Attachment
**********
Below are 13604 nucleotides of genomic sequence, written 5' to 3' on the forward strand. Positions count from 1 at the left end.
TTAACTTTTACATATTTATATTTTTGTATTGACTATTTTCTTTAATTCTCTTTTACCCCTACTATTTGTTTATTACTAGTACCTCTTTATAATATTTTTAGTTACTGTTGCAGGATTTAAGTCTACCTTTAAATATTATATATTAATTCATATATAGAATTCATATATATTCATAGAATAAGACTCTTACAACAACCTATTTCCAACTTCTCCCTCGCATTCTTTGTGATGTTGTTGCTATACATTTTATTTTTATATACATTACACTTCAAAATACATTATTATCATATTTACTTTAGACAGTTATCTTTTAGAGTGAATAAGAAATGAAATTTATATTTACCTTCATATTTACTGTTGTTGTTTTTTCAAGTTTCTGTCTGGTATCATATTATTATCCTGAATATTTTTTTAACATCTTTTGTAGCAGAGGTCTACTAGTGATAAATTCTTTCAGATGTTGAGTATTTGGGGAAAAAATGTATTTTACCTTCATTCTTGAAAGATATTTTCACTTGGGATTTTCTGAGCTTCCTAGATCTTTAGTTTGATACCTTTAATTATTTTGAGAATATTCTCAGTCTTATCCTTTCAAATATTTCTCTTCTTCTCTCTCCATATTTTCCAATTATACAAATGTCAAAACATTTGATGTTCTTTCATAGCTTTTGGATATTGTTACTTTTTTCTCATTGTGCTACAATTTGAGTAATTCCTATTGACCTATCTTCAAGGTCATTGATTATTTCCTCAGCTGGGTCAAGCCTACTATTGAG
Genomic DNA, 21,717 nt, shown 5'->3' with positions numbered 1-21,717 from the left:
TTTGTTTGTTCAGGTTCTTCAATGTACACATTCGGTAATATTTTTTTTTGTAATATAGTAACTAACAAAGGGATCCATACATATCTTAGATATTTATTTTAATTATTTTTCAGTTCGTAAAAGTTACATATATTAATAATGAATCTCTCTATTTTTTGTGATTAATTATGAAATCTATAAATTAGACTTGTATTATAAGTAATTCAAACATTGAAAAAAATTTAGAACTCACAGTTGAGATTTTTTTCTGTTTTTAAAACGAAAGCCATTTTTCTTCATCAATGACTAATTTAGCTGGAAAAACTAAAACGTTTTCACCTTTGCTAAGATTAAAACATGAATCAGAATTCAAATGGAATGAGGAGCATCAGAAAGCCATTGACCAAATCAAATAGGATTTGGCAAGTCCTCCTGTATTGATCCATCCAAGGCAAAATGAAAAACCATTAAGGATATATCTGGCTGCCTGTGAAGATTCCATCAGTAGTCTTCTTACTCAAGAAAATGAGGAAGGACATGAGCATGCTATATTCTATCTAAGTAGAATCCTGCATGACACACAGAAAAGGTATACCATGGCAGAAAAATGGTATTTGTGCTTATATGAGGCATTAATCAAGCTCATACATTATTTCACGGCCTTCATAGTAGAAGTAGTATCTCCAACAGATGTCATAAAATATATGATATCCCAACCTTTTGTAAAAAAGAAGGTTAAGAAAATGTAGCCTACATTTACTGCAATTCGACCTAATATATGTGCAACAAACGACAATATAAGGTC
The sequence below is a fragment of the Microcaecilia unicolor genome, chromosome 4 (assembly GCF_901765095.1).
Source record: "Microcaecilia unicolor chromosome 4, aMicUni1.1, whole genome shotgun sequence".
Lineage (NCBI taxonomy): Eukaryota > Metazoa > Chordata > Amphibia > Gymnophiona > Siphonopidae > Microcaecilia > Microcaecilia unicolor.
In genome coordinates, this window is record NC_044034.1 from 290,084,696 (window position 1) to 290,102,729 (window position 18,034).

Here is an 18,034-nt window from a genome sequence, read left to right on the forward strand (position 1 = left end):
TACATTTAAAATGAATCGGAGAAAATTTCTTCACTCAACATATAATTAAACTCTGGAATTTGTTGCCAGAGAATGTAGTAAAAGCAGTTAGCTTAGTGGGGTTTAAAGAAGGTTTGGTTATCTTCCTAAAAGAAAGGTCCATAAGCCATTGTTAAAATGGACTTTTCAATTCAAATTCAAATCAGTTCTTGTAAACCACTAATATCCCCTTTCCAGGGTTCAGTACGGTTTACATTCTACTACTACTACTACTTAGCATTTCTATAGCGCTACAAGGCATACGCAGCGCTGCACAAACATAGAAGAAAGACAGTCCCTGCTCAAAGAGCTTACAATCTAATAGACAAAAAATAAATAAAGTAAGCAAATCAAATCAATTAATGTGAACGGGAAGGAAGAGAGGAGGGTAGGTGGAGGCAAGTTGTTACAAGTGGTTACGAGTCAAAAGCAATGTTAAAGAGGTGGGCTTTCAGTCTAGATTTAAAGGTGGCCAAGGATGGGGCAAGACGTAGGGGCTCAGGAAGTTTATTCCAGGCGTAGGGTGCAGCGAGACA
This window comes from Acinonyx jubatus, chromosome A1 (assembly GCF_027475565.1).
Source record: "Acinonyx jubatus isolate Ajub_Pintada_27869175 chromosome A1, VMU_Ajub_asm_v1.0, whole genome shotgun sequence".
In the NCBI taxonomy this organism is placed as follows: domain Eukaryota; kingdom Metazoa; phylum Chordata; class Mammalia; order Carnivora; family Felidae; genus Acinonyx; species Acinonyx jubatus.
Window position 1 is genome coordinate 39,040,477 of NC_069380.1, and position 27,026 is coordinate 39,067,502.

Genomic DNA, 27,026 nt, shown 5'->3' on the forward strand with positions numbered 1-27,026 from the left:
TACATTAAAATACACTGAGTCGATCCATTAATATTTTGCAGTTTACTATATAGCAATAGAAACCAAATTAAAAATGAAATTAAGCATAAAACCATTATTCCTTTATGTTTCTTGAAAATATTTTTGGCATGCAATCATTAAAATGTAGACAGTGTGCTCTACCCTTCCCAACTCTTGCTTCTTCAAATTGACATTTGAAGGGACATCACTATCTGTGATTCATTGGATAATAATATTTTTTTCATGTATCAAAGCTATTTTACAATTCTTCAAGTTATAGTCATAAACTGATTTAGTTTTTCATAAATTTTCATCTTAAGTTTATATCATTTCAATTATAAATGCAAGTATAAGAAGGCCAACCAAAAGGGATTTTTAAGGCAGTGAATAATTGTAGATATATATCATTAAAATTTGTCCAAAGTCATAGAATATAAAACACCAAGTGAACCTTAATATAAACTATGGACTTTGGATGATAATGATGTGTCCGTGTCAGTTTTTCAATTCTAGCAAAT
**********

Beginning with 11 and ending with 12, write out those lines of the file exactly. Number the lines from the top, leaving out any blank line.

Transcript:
This window comes from Acinonyx jubatus, chromosome A1 (assembly GCF_027475565.1).
Source record: "Acinonyx jubatus isolate Ajub_Pintada_27869175 chromosome A1, VMU_Ajub_asm_v1.0, whole genome shotgun sequence".